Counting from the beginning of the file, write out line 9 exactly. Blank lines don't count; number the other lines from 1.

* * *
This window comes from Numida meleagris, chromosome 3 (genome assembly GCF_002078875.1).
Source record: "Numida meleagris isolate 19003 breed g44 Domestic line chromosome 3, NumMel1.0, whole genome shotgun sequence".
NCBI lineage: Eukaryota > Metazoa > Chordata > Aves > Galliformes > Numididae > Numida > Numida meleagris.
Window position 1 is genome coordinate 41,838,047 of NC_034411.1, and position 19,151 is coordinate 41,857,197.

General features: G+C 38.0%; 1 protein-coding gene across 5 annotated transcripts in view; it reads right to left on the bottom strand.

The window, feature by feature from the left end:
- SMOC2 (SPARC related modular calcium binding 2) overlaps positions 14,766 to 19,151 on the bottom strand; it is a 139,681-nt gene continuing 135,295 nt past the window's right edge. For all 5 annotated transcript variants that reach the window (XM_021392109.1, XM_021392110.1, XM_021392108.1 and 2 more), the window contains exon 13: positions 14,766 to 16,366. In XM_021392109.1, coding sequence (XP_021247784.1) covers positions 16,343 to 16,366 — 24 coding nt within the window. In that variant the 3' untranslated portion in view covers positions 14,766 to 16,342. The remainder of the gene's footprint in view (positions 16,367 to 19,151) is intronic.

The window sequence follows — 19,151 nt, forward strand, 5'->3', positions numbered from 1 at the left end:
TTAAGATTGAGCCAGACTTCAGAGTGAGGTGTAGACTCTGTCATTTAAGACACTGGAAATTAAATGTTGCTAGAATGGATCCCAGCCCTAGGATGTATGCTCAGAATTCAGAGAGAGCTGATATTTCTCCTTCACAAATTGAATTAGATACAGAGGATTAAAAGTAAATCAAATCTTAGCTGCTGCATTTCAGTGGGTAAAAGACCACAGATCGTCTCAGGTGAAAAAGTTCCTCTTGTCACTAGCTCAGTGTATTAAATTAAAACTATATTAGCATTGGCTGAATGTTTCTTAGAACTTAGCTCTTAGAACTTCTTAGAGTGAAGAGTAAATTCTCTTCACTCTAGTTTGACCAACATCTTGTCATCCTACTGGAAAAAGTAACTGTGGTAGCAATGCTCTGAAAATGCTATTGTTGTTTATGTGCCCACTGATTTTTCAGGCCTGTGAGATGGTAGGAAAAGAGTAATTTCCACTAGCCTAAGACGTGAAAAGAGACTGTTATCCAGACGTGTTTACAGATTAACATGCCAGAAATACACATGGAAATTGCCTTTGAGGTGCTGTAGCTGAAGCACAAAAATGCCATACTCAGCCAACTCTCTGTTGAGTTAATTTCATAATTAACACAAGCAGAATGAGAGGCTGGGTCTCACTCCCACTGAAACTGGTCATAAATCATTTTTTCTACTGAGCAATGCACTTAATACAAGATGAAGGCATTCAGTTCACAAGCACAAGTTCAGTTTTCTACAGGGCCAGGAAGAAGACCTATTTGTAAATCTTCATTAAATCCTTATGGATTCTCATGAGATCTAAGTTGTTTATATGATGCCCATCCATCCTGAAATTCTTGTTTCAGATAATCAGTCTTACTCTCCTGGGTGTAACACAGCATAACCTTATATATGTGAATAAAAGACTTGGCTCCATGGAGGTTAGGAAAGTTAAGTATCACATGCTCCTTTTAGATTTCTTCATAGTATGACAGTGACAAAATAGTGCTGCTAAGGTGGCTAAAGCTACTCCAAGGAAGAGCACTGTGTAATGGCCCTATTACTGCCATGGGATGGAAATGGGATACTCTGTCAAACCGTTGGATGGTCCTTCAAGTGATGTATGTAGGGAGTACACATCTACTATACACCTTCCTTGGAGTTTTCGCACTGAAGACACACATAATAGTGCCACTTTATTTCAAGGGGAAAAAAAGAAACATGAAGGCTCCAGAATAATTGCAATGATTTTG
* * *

TTAAGATTGAGCCAGACTTCAGAGTGAGGTGTAGACTCTGTCATTTAAGACACTGGAAATTAAATGTTGCTAGAATGGATCCCAGCCCTAGGATGTATGCTCAGAATTCAGAGAGAGCTGATATTTCTCCTTCACAAATTGAATTAGATACAGAGGATTAAAAGTAAATCAAATCTTAGCTGCTGCATTTCAGTGGGTAAAAGACCACAGATCGTCTCAGGTGAAAAAGTTCCTCTTGTCACTAGCTCAGTGTATTAAATTAAAACTATATTAGCATTGGCTGAATGTTTCTTAGAACTTAGCTCTTAGAACTTCTTAGAGTGAAGAGTAAATTCTCTTCACTCTAGTTTGACCAACATCTTGTCATCCTACTGGAAAAAGTAACTGTGGTAGCAATGCTCTGAAAATGCTATTGTTGTTTATGTGCCCACTGATTTTTCAGGCCTGTGAGATGGTAGGAAAAGAGTAATTTCCACTAGCCTAAGACGTGAAAAGAGACTGTTATCCAGACGTGTTTACAGATTAACATGCCAGAAATACACATGGAAATTGCCTTTGAGGTGCTGTAGCTGAAGCACAAAAATGCCATACTCAGCCAACTCTCTGTTGAGTTAATTTCATAATTAACACAAGCAGAATGAGAGGCTGGGTCTCACTCCCACTGAAACTGGTCATAAATCATTTTTTCTACTGAGCAATGCACTTAATACAAGATGAAGGCATTCAGTTCACAAGCACAAGTTCAGTTTTCTACAGGGCCAGGAAGAAGACCTATTTGTAAATCTTCATTAAATCCTTATGGATTCTCATGAGATCTAAGTTGTTTATATGATGCCCATCCATCCTGAAATTCTTGTTTCAGATAATCAGTCTTACTCTCCTGGGTGTAACACAGCATAACCTTATATATGTGAATAAAAGACTTGGCTCCATGGAGGTTAGGAAAGTTAAGTATCACATGCTCCTTTTAGATTTCTTCATAGTATGACAGTGACAAAATAGTGCTGCTAAGGTGGCTAAAGCTACTCCAAGGAAGAGCACTGTGTAATGGCCCTATTACTGCCATGGGATGGAAATGGGATACTCTGTCAAACCGTTGGATGGTCCTTCAAGTGATGTATGTAGGGAGTACACATCTACTATACACCTTCCTTGGAGTTTTCGCACTGAAGACACACATAATAGTGCCACTTTATTTCAAGGGGAAAAAAAGAAACATGAAGGCTCCAGAATAATTGCAATGATTTTG